It was indeed a great panel. I had panelists from various background experts in their areas sharing their opinions on various questions pertinent to behavioral modeling- from IBIS/IBIS-AMI to VerilogAMS and real number modeling. The panel was really well received and there was a lot of interesting reactions in the audience. I will generate a summary because some of the questions that I asked triggered really interesting responses. Regarding your comment, there is definitively a push to move the simulation entirely in the digital space. However, I do believe, that depending of what your end goal is (functional verification/ first path or need for more analog accuracy), simulating only using a digital solver (using behavioral verilog or real number modeling) may not be enough and you may have to deal with a mixed flow.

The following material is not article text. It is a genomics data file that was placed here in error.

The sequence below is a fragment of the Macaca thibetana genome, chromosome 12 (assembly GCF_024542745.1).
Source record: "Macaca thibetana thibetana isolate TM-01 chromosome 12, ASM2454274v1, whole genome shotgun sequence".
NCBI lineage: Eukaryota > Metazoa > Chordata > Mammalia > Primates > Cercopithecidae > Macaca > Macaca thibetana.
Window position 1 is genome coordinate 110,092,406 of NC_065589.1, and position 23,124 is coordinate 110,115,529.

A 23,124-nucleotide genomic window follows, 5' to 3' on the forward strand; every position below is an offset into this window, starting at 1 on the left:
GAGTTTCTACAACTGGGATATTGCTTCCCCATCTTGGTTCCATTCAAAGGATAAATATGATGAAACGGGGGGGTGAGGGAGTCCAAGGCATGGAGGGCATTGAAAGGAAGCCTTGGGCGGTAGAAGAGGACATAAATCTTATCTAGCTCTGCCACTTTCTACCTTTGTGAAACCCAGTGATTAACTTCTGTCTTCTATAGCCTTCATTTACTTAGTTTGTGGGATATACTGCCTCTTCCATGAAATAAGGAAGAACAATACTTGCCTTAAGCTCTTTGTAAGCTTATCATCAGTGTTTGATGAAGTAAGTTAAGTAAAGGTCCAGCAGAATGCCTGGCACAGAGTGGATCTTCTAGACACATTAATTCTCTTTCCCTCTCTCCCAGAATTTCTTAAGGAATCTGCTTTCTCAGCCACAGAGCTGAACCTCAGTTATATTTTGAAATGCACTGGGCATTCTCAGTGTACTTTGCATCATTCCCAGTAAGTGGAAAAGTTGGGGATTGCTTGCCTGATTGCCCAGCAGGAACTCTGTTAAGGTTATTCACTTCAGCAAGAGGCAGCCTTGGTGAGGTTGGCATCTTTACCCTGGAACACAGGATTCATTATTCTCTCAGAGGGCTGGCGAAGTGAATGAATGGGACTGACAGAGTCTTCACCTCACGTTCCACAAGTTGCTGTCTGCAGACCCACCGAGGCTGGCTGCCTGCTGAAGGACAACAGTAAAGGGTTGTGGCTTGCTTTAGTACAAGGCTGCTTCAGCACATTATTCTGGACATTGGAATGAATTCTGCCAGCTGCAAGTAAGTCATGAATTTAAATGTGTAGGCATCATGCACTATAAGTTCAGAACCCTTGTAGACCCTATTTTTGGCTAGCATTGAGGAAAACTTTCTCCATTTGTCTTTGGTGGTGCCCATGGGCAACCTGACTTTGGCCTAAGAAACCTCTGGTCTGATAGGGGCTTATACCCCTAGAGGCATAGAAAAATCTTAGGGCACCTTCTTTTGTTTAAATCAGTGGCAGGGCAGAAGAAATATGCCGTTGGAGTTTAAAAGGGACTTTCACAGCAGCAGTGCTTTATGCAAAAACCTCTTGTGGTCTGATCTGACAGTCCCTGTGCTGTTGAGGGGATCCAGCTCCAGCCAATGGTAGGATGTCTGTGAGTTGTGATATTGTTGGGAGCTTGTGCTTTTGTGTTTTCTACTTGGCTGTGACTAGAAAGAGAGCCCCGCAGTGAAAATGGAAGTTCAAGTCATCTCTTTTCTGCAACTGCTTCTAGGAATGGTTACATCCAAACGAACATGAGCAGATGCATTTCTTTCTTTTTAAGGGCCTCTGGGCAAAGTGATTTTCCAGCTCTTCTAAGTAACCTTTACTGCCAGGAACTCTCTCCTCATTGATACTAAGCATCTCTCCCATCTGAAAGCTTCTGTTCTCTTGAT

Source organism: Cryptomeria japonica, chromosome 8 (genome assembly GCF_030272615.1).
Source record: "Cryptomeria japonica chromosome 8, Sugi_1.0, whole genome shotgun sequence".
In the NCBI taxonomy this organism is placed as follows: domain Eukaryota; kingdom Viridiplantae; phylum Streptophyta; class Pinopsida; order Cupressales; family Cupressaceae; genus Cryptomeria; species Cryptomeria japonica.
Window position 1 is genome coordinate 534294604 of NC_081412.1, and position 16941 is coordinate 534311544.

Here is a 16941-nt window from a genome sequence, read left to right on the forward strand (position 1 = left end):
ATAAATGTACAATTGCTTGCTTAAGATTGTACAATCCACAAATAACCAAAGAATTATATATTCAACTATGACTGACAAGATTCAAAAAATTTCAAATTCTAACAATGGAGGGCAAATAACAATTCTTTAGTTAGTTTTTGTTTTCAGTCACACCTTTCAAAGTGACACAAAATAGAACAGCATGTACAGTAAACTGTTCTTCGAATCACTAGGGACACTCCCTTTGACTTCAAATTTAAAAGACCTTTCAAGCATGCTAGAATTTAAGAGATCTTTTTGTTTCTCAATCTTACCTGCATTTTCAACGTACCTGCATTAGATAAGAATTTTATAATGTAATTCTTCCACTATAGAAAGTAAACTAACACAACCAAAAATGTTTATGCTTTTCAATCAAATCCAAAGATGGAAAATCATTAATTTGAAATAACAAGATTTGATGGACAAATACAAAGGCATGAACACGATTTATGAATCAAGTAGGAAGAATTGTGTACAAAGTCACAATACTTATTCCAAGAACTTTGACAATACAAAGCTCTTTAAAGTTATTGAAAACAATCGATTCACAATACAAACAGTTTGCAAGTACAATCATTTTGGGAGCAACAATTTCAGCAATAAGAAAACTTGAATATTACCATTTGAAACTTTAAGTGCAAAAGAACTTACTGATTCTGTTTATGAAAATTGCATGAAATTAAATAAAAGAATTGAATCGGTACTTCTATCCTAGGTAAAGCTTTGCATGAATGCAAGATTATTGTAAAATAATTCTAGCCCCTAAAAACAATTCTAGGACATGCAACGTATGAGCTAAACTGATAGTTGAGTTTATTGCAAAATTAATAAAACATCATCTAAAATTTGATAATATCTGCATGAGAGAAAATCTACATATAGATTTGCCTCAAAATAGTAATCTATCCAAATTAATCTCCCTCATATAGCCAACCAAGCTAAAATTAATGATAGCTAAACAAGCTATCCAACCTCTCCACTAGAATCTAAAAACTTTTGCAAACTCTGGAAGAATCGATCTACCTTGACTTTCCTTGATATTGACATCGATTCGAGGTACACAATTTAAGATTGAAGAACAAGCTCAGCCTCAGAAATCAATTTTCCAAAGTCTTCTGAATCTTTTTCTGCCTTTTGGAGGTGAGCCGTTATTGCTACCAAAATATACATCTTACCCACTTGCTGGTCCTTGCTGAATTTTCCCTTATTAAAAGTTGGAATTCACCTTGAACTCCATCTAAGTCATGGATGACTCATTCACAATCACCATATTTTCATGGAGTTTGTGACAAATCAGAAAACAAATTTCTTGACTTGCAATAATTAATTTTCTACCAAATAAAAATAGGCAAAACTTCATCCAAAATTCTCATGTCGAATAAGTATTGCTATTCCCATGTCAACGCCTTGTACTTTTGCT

I bet this was a great panel discussion. Wish I could've attended.
BTW, as cool as Verilog-AMS is, it is still awfully slow for a transient simulation with a lot of high frequency events. For chip-level verification of an AMS IC, we have had good results just modeling analog blocks in behavioral Verilog. You can make those models as simple or as detailed as you like, and still maintain essentially the same fast simulation times as a pure digital Verilog RTL simulation.
I think that you meant to say that Verilog-AMS was derived from the IEEE 1364 Verilog HDL specification, however your article says it was derived from VHDL. http://www.accellera.org/activities/committees/verilog-ams/about/
What are the engineering and design challenges in creating successful IoT devices? These devices are usually small, resource-constrained electronics designed to sense, collect, send, and/or interpret data. Some of the devices need to be smart enough to act upon data in real time, 24/7. Specifically the guests will discuss sensors, security, and lessons from IoT deployments.